WE . . .SUMMON A MIDWIFE FOR HER FROM PLACE TO PLACE, DESECRATE THE SABBATH ON HER ACCOUNT, AND TIE UP THE NAVEL-STRING.
R. JOSE SAID: ONE MAY CUT [IT] TOO.
(as an aside, the Mishnah also specifies that everything needed for a circumcision may be done on Shabbat. It must be the 8th day – even if that day is Shabbat).
Now, although these allowances are fairly clear. After all childbirth cannot wait, nor can the procedures necessary. And bringing in a midwife, even if she must desecrate the Sabbath to do so, seems to fit in. But the rabbis go further:
Rab Judah said in Samuel's name: If a woman is in confinement, as long as the uterus is open, whether she states, 'I need it,' or 'I do not need it,' we must desecrate the Sabbath on her account.
Now it is no longer a “we may” but “we must.” And the woman’s opinion is not relevant so long as the medical professional declares her in active labor.
But beyond this is where there is disagreement:
If the uterus is closed, whether she says, 'I need it' or 'I do not need it,' we may not desecrate the Sabbath for her: that is how R. Ashi recited it.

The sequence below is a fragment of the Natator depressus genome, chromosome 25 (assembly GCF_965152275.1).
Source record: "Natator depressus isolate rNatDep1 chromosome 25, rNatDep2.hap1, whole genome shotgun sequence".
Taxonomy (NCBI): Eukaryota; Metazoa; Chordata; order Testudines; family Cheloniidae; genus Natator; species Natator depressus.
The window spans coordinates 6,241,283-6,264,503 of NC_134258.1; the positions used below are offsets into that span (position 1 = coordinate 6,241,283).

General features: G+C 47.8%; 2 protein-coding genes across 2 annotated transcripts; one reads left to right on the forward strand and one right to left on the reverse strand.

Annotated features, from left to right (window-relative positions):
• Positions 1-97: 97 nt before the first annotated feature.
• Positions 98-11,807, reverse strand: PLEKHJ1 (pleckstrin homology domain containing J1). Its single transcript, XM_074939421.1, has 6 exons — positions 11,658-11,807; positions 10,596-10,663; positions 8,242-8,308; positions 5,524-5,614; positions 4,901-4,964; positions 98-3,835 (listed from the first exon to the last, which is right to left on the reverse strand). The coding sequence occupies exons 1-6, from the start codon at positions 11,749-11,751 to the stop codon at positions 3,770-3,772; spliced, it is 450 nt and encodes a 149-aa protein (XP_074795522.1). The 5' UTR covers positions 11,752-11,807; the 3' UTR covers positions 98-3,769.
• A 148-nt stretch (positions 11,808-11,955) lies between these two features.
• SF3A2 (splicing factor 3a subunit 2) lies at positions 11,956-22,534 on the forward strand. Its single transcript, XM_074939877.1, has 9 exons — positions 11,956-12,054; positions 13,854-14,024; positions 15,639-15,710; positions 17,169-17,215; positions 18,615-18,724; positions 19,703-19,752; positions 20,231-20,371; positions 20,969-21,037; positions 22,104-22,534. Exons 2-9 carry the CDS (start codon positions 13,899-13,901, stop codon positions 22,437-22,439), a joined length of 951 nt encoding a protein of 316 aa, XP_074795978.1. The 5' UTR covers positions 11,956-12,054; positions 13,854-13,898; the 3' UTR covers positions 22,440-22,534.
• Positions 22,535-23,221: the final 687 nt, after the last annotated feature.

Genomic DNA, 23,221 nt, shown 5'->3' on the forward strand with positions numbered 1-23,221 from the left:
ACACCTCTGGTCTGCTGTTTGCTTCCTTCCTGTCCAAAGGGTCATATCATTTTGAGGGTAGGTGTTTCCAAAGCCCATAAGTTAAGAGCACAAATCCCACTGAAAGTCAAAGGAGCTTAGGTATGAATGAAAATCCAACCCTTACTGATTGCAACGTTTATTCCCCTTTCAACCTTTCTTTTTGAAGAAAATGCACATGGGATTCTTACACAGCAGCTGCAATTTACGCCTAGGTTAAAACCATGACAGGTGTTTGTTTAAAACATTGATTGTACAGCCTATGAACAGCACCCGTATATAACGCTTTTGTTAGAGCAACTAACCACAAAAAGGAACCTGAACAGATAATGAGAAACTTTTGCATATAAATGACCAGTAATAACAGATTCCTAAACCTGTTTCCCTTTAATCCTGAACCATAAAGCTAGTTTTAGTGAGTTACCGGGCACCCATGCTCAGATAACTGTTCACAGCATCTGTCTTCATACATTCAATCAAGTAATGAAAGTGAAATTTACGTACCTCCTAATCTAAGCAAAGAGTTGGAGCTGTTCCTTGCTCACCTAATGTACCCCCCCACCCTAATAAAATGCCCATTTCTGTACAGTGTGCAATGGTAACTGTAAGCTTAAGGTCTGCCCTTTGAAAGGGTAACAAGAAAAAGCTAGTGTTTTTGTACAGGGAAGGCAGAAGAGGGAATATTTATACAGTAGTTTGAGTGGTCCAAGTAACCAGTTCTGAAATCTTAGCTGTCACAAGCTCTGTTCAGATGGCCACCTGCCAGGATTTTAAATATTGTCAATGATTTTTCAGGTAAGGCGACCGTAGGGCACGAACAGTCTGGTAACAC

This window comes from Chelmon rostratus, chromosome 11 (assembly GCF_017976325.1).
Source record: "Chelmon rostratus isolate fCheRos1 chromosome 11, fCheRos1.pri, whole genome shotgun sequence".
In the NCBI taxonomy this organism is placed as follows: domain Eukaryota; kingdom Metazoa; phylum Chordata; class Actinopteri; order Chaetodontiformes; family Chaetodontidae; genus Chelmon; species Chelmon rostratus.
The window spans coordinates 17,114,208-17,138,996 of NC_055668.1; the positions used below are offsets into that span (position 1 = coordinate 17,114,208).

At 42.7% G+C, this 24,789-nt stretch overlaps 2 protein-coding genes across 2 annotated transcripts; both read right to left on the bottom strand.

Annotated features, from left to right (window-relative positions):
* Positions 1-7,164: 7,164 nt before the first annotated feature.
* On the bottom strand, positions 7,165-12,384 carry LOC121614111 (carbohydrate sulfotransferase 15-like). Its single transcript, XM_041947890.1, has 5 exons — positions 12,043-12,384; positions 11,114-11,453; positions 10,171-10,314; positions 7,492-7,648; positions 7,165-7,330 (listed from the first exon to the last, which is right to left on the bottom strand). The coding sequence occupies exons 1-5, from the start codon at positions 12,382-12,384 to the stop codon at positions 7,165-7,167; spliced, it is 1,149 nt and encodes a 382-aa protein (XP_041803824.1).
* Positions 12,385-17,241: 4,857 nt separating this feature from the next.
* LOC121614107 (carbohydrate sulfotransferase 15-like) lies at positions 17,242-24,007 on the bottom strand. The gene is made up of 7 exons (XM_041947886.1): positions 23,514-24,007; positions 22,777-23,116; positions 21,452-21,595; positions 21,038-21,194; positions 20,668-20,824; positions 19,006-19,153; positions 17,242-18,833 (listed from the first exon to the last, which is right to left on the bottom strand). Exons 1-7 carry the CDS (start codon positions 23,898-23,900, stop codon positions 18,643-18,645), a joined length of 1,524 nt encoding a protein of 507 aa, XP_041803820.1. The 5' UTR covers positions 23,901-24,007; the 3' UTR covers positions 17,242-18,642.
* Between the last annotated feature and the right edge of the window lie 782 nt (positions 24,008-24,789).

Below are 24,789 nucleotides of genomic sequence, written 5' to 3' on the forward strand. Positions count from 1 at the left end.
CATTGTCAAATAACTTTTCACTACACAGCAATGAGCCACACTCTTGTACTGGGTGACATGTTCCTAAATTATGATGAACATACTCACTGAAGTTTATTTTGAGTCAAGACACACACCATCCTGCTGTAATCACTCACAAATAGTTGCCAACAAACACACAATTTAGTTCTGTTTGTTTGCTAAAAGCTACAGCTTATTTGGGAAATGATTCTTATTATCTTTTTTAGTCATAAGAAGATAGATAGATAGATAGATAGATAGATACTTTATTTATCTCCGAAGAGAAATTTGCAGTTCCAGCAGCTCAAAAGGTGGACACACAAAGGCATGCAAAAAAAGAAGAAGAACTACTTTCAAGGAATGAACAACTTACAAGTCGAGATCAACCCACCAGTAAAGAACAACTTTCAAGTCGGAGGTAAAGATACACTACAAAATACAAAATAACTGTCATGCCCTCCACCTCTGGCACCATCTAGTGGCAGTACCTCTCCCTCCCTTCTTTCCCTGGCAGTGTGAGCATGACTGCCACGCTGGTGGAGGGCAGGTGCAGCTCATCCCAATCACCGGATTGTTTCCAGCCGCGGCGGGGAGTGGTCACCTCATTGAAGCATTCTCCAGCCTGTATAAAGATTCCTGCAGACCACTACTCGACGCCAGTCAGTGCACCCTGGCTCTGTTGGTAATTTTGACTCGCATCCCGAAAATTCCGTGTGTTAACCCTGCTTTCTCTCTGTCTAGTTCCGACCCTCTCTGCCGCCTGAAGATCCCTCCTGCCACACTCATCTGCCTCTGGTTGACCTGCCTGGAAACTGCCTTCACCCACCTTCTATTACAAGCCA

Mar Zutra recited it thus: Rab Judah said in Samuel's name: . . .
If the uterus is closed, if she says, 'I need it,' we desecrate the Sabbath for her; if she does not say, 'I need it,' we do not desecrate the Sabbath for her.
Here, according to R. Ashi the woman’s opinion still does not matter. However in Mar Zurtra’s reading, when not in active labor, the woman’s opinion and request is the only criterion.
So which is it?
Rabina asked Meremar: Mar Zutra recited it in the direction of leniency, [while] R. Ashi recited it in the direction of stringency; which is the law? — The law is as Mar Zutra, replied [Meremar]: where [a matter of] life is in doubt we are lenient.
The potential saving of a life outweighs the law of Shabbat. And the woman’s voice decides.